Teens and Fireworks Safety: An Important July 4th Discussion
Jul 01, 2019
At this time of year, we get a lot of questions from parents who want to know how to talk to their teens about fireworks.
These parents know that fireworks are unsafe and can lead to severe injuries or costly property damage but they often don’t know how to get their kids to understand the serious risks involved. Here are some tips for how to get that conversation started.
Talk About the Risks
Start with the basics. Talk to them about what makes fireworks dangerous and what can happen when things don’t go as planned. Remind them that every person who has been injured by a firework probably thought that it would never happen to them.
Some of the risks include:
There is no such thing as a safe firework.
Every type of consumer firework available has been associated with serious injuries such as eye damage, finger loss, third-degree burns and more. And yes, this is true even for things like sparklers, bottlerockets and roman candles.
Things can go wrong. Fireworks can go off unexpectedly or land where you didn’t intend – like on a neighbor’s house or towards a group of people.
Property damage from fires can cost a lot of money to fix. Where will this money come from?
It is illegal.
Setting off fireworks can have legal ramifications. In Ohio, without a license, it is a 1st-degree misdemeanor and can come with a $1000 fine and up to six months in jail.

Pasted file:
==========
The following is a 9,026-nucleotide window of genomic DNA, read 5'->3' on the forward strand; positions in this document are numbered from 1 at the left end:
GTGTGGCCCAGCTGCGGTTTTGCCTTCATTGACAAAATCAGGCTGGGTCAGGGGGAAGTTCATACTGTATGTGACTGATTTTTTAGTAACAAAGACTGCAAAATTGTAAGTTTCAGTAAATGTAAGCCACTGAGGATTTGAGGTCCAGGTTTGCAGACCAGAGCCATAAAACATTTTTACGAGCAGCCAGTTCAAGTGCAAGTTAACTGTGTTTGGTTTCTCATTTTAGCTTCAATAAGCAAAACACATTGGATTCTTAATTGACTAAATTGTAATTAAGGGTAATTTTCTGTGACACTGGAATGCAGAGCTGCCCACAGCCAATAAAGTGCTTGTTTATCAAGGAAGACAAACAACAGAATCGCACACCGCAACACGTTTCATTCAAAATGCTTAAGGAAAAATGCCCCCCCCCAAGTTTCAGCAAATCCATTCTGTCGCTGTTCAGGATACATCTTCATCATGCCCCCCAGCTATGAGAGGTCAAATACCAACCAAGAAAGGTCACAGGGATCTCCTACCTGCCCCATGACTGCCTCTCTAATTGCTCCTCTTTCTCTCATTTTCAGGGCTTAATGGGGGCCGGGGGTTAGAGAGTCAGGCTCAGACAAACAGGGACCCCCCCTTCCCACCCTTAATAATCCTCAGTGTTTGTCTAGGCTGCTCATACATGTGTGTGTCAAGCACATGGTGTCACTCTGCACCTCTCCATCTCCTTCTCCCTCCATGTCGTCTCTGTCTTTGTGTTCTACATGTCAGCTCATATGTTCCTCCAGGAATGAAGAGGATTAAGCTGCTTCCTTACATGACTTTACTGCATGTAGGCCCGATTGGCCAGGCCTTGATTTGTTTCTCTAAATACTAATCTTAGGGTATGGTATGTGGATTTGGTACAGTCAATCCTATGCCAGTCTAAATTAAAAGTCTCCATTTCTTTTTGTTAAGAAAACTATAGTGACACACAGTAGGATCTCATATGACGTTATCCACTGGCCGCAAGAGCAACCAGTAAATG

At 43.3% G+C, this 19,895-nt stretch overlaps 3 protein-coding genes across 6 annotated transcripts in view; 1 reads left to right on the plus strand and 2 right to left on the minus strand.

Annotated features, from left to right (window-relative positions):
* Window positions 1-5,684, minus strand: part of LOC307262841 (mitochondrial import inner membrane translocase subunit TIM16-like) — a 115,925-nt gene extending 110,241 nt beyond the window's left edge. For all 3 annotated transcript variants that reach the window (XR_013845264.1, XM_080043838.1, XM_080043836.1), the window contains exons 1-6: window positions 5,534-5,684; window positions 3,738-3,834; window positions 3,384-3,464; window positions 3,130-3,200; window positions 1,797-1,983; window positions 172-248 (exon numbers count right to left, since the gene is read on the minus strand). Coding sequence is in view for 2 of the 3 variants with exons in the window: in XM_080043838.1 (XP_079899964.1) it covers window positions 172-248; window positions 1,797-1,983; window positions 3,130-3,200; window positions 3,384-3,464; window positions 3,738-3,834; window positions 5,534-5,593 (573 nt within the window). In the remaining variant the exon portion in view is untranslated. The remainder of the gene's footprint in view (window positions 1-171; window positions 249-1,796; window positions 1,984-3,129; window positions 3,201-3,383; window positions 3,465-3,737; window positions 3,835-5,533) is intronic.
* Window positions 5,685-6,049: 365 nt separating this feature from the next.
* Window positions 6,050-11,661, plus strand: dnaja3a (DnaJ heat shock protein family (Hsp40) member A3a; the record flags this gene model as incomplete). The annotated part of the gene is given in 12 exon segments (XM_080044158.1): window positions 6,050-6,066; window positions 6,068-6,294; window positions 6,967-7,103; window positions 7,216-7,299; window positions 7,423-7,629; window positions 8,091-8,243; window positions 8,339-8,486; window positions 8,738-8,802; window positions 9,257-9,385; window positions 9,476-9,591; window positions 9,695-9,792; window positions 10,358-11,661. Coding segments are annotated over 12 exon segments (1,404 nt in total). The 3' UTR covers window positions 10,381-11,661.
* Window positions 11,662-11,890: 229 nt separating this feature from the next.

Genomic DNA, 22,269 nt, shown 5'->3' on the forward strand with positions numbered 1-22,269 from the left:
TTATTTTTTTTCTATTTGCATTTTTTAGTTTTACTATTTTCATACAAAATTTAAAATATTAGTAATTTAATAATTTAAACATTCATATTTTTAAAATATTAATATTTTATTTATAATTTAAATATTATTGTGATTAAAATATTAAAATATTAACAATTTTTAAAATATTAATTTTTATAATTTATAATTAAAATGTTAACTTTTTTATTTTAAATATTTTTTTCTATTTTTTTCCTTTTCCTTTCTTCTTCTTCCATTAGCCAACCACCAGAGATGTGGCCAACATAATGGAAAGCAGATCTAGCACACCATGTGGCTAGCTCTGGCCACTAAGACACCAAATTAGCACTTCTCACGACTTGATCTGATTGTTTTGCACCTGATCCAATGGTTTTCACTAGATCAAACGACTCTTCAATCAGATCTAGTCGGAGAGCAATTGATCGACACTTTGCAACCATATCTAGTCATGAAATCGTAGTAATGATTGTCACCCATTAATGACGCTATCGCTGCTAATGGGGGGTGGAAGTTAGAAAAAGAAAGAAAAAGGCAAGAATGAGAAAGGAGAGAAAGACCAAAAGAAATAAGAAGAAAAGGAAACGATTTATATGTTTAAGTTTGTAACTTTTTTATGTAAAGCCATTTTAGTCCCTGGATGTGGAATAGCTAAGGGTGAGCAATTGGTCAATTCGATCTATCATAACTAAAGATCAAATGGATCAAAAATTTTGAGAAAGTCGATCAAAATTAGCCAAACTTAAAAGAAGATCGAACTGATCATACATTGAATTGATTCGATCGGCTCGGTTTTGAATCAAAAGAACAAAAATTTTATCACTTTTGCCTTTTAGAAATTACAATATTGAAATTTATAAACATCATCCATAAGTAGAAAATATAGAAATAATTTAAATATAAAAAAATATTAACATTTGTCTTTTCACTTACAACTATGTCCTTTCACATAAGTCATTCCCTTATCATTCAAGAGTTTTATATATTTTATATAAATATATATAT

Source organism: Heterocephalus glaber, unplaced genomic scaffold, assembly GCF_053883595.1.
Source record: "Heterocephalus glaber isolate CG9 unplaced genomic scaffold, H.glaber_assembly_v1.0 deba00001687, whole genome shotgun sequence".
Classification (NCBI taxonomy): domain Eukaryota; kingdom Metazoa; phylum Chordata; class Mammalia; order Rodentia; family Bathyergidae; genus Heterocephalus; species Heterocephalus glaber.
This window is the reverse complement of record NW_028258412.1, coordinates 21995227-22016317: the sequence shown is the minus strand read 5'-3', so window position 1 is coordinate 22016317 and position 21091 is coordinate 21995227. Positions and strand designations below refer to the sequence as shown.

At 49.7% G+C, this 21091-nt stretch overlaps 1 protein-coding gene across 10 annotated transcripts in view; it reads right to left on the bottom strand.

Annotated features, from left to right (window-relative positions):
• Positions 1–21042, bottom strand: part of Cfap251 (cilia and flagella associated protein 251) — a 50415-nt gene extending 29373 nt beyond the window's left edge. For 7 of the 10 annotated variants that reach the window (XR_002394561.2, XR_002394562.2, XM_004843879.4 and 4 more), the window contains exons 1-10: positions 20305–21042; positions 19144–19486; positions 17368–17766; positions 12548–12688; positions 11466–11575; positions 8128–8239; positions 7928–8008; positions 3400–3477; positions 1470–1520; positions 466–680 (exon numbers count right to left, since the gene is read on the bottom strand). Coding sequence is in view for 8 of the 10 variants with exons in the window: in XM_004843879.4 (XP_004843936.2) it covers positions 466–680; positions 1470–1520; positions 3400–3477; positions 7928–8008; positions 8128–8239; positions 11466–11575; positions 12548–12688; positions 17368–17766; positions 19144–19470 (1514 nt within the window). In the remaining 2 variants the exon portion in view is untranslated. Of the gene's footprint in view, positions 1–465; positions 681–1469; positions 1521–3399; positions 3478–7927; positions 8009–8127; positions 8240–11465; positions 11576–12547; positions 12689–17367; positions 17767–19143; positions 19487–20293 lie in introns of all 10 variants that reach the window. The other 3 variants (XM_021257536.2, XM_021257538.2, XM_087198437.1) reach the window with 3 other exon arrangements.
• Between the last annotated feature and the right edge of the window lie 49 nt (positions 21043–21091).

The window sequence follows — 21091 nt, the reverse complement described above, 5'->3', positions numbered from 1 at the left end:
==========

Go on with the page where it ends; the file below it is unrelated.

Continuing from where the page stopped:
Help Them Find Other Options
Think together about other ways they can enjoy fireworks. For example, find a list of places they can go with their friends to watch a professional fireworks display. Or invite their friends to come over, order pizza, put on their favorite music and watch fireworks displays from around the country on television. See if they can come up with other fun, but safe, ideas.
Go through some different scenarios with them and have them practice what they will say and do. Many teens will go along with their friends even if they know they shouldn’t because they don’t know how to get out of the situation without looking bad. Practicing with them ahead of time will give them the words and the confidence to know how to handle the situation.
Some examples could include:
What would you say if your friends say they want to go buy fireworks?
What would you do if one of your friends has fireworks and wants to have a “fireworks war” where they shoot roman candles at other people or at cars?
What would you do if you were at a friend’s house and the parents were setting off fireworks?
We know that kids are impulsive and don’t always think ahead. By having a conversation with them before they are in the situation, you can give them the tools to help them make the safer choice.
Wishing you and your family a safe and happy Fourth of July!
For more information on fireworks safety from the Center for Injury Research and Policy, click here.
Tracy Mehan is the manager of translational research for the Center for Injury Research and Policy at the Research Institute at Nationwide Children’s Hospital.
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